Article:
The TDF Costume Collection celebrates the giving spirit of the holidays each year by turning over colorful guises to a raft of youngsters from Positive Caring Services, along with their foster mothers, for the annual "Three Kings" party. Each year during the post-Christmas holiday of Epiphany, as many as 100 children with AIDS and other special needs try on specially selected costumes befitting their party's Magi theme.
"It's really their favorite day of the year," says Elsie Rodriguez, a volunteer at St. Vincent's Services for Children, who organizes the annual party. At this past year's party, held in January, a photographer donated his services to take posed pictures of the attendees in costume.
Pictured along with the children in many of the photos are their foster parents, with whom they are placed by Positive Caring Services. This groundbreaking program, founded by Sister Elizabeth Mullaney two decades ago to minister to the needs of children afftected by AIDS, stays in touch with its patients--even after they're able to leave the hospital.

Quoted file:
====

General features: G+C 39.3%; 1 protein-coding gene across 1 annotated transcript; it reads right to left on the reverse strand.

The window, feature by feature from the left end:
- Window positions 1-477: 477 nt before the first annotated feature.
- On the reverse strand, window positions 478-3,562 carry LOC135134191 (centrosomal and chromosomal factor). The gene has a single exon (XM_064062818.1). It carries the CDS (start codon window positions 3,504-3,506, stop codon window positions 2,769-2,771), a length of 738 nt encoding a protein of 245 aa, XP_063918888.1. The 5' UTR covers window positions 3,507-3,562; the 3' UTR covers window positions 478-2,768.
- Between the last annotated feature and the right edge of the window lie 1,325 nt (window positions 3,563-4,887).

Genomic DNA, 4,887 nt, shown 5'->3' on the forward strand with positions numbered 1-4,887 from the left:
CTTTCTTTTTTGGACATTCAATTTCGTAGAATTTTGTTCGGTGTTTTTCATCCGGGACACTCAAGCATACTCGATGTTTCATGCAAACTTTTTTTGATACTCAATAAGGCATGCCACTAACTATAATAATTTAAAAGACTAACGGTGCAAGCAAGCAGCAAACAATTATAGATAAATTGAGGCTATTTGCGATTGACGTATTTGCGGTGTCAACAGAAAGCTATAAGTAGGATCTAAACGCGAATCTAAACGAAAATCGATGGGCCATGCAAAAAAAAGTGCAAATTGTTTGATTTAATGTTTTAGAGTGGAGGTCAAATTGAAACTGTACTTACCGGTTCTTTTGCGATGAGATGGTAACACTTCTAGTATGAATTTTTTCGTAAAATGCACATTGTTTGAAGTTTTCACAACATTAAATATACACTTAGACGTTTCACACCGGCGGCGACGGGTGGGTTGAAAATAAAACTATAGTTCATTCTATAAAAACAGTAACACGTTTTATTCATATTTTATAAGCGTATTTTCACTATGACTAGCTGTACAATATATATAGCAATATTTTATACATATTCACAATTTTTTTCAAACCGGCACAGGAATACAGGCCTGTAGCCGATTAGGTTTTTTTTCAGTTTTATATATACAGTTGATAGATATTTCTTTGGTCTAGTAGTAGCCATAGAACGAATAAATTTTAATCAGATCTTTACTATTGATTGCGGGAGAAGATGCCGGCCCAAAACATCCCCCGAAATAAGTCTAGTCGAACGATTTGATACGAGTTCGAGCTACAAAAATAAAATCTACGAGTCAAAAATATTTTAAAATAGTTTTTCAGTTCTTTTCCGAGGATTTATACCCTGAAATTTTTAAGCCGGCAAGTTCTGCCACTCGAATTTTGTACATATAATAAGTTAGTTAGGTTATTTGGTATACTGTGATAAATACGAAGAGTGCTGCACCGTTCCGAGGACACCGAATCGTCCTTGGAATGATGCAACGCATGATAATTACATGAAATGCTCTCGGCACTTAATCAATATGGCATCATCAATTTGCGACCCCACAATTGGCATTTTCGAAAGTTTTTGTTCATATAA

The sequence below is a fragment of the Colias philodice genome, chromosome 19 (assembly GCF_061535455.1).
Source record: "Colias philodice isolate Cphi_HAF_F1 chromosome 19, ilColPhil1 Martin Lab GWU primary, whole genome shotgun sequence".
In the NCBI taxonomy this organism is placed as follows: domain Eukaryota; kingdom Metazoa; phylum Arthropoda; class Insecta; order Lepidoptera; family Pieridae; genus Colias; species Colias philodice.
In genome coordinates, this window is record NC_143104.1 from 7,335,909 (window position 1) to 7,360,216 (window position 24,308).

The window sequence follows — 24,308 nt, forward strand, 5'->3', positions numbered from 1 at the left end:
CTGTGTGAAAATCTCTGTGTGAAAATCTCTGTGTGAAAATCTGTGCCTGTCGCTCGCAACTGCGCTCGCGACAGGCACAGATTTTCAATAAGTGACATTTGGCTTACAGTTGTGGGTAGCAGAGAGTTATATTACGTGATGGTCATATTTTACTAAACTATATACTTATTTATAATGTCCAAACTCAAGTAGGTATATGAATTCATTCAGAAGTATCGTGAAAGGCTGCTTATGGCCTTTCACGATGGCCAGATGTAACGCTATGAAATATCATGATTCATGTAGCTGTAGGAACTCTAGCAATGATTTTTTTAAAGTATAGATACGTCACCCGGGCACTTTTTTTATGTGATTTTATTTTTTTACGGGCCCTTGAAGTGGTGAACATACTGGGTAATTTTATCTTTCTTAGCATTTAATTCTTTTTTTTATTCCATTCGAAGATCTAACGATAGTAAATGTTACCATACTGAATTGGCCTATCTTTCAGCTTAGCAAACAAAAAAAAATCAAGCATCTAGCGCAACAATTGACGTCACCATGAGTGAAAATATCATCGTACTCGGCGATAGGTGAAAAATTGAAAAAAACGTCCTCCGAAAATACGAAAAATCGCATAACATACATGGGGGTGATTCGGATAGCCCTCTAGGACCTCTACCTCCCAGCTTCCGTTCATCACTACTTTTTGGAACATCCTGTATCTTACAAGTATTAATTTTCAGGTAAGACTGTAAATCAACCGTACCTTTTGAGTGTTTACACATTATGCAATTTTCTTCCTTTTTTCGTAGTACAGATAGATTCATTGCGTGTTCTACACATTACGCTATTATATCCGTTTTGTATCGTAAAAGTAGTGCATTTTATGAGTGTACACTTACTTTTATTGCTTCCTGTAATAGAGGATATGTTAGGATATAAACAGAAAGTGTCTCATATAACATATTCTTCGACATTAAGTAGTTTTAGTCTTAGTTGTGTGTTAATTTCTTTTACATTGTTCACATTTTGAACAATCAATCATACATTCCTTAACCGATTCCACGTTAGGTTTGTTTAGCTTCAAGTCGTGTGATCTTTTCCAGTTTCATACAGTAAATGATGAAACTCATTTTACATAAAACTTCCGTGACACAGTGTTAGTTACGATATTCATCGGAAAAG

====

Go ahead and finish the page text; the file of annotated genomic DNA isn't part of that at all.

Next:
"Once they get adopted by foster mothers," Rodriguez says, "they move out of the program. But they call each year to make sure they're invited to the party!"
Amy Svoboda, associate director of the Costume Collection, says that the "Three Kings" event, which has been going on for 12 years, was the first cause to which TDF donated its costume services. The Costume Collection even goes one extra mile for the party, Svoboda says: "We pull the costumes for them. When anyone else comes to rent costumes here, they have to pull costumes themselves."
It's almost enough to make a partygoer feel like a king.